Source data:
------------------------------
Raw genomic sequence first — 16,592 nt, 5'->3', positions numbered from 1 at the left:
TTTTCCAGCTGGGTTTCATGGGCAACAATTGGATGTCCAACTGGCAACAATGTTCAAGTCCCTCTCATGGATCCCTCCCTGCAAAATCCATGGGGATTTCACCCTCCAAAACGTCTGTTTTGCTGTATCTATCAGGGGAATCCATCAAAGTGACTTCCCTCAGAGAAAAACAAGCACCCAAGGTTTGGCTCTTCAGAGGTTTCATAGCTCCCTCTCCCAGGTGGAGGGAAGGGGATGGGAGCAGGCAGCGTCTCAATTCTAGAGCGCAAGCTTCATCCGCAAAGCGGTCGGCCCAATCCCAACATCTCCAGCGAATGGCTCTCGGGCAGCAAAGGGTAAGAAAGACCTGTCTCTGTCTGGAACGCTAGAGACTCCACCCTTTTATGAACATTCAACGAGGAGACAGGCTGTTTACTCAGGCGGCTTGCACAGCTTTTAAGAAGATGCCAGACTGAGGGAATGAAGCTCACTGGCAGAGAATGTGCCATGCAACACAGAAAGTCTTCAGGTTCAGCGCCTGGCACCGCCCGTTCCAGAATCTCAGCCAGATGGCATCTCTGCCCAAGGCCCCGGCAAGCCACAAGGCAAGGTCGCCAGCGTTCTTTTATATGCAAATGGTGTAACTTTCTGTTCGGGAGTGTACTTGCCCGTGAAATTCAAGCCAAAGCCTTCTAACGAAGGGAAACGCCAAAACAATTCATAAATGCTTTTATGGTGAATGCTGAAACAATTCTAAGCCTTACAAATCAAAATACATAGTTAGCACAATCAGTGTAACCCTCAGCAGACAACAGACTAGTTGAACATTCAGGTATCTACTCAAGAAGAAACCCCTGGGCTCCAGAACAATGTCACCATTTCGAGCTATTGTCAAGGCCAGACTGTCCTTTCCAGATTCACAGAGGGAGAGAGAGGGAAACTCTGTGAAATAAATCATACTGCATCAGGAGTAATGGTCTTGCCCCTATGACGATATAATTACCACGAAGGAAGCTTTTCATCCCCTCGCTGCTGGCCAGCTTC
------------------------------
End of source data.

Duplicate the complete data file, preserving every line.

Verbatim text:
Raw genomic sequence first — 16,592 nt, 5'->3', positions numbered from 1 at the left:
TTTTCCAGCTGGGTTTCATGGGCAACAATTGGATGTCCAACTGGCAACAATGTTCAAGTCCCTCTCATGGATCCCTCCCTGCAAAATCCATGGGGATTTCACCCTCCAAAACGTCTGTTTTGCTGTATCTATCAGGGGAATCCATCAAAGTGACTTCCCTCAGAGAAAAACAAGCACCCAAGGTTTGGCTCTTCAGAGGTTTCATAGCTCCCTCTCCCAGGTGGAGGGAAGGGGATGGGAGCAGGCAGCGTCTCAATTCTAGAGCGCAAGCTTCATCCGCAAAGCGGTCGGCCCAATCCCAACATCTCCAGCGAATGGCTCTCGGGCAGCAAAGGGTAAGAAAGACCTGTCTCTGTCTGGAACGCTAGAGACTCCACCCTTTTATGAACATTCAACGAGGAGACAGGCTGTTTACTCAGGCGGCTTGCACAGCTTTTAAGAAGATGCCAGACTGAGGGAATGAAGCTCACTGGCAGAGAATGTGCCATGCAACACAGAAAGTCTTCAGGTTCAGCGCCTGGCACCGCCCGTTCCAGAATCTCAGCCAGATGGCATCTCTGCCCAAGGCCCCGGCAAGCCACAAGGCAAGGTCGCCAGCGTTCTTTTATATGCAAATGGTGTAACTTTCTGTTCGGGAGTGTACTTGCCCGTGAAATTCAAGCCAAAGCCTTCTAACGAAGGGAAACGCCAAAACAATTCATAAATGCTTTTATGGTGAATGCTGAAACAATTCTAAGCCTTACAAATCAAAATACATAGTTAGCACAATCAGTGTAACCCTCAGCAGACAACAGACTAGTTGAACATTCAGGTATCTACTCAAGAAGAAACCCCTGGGCTCCAGAACAATGTCACCATTTCGAGCTATTGTCAAGGCCAGACTGTCCTTTCCAGATTCACAGAGGGAGAGAGAGGGAAACTCTGTGAAATAAATCATACTGCATCAGGAGTAATGGTCTTGCCCCTATGACGATATAATTACCACGAAGGAAGCTTTTCATCCCCTCGCTGCTGGCCAGCTTC